How can digital media and publishing diversify audience acquisition? Part I

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We asked the Berlin digital media and publishing community about the future of audience acquisition, and the role of diversification.

On 26 September, Bibblio hosted the second edition of the Future of Media and Publishing meetup at Impact Hub in Berlin. As part of the evening we had a panel on audience acquisition and diversification featuring a trio of audience development executives, which enabled a really informative deep dive on the subject. So deep in fact, that there was too much for one blog post! So this is Part I, with Part II to follow.

Moderator Mads Holmen from Bibblio, with panellists Deana Mrkaja from Handelsblatt, Christian Pieper from Funke Digital, and Emily Dreesen of Highsnobiety.
Moderator Mads Holmen from Bibblio, with panellists Deana Mrkaja from Handelsblatt, Christian Pieper from Funke Digital, and Emily Dreesen of Highsnobiety.

Growth or diversity? Both?

Moderating the panel was Bibblio co-founder and CEO, Mads Holmen, and he set the scene by talking about the world publishers currently inhabit. Ten years ago, 80 percent of visitors to websites came directly: now, about 80 percent of the traffic comes from Google and Facebook. With this in mind, Mads asked the panel how important is pure audience growth versus audience diversification: i.e. is the focus just on growing page views and audience numbers, or is it on finding traffic from sources other than Google and social?

Deana Mrkaja (Senior Audience Development Manager at Handelsblatt) began by noting that Handelsblatt is quite an unusual case. Handelsblatt’s audience is very loyal on the whole, so they’re less concerned about visitors being ‘tourists’ from social who will bounce after viewing one page. Their social traffic is actually very small - only a few percent, and often single digits. 20-30 percent is a pretty common figure she hears from other publishers.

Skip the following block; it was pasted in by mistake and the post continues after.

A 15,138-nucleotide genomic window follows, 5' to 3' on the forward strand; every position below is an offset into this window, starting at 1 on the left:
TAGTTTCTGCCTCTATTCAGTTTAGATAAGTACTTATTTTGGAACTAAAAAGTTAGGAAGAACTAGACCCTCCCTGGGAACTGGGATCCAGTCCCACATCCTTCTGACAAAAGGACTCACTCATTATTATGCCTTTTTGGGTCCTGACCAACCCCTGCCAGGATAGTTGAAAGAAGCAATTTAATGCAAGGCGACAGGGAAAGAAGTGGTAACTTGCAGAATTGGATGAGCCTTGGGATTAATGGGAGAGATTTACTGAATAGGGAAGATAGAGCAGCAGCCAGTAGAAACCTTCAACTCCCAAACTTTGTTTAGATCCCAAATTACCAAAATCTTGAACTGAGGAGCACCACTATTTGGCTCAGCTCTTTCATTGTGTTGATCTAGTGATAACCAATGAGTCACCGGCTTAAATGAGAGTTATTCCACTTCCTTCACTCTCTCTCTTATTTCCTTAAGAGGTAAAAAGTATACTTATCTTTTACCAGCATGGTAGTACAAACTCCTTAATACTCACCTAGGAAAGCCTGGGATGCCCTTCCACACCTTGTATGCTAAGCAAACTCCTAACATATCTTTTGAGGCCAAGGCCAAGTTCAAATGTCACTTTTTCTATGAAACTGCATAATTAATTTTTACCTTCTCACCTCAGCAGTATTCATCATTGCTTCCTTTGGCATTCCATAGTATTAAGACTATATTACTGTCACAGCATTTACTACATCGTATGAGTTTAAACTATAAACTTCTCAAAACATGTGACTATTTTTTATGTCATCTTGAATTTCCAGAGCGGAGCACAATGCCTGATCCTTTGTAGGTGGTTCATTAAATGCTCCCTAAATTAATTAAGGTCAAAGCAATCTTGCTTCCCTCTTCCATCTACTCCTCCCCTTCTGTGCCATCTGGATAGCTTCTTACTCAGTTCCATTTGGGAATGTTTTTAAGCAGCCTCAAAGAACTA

Diversification is still important though, and they’re focusing on opening new channels, like Instagram. However, because of the nature of the content - hard news, often about finance and economics - LinkedIn and Xing are very important to them. Her final comment was that growth is clearly crucial, but diversification is increasingly important.

Christian Pieper (Head of Audience Development at Funke Digital) said that, these days, diversification is essential if media companies want to grow. You need to know all the sources that your audience are coming from, and how they’re behaving. Data’s not a magic bullet though - over the last few years Funke Digital has tried to identify the ‘perfect user’ for targeting purposes, and discovered that they don’t actually exist. Depending on the different user profile, they have to create different approaches and content for different platforms.

Emily Dreesen (Head of Audience Development at Highsnobiety) agreed with Christian. She said that at Highsnobiety there was particular pressure to diversify for further growth because of the decline of Facebook traffic. As well as looking to new sources for traffic, they’re looking to improve acquisition from Google, which was easier than Facebook. They’re also focusing on the most valuable users, which for them is direct traffic. Direct is also the the hardest thing to grow. The most important element in growing direct traffic is the brand, which is also what advertisers care about the most, so developing the brand is the top priority.

How important is direct traffic?

Mads followed up by asking how much of the panelists traffic is direct at the moment, and is that measured in the company as a KPI?

Emily said that direct traffic to Highsnobiety, especially on mobile, is quite low – single digits. That’s to be expected in the lifestyle field, because most people discover content from Facebook or Google. On desktop it's a bit higher, in the region of 10-15 percent. It’s going to become increasingly important as they look to diversify their revenue. They’re moving much more into ecommerce, and they see that the direct, super loyal users convert the best, so increasing direct visits is a top KPI.

Christian said that for Funke Digital 40 percent of traffic is direct – the difference with Highsnobiety is to be expected because of the news category vs lifestyle. He agreed with Emily that most of the time direct traffic is coming from desktop: nobody who's using a smartphone is typing morgenpost.de into the address bar, they're using Google News and other channels.

Which sources are providing growth?

Mads asked for a quick run down of which traffic sources had been going up and which sources had been going down?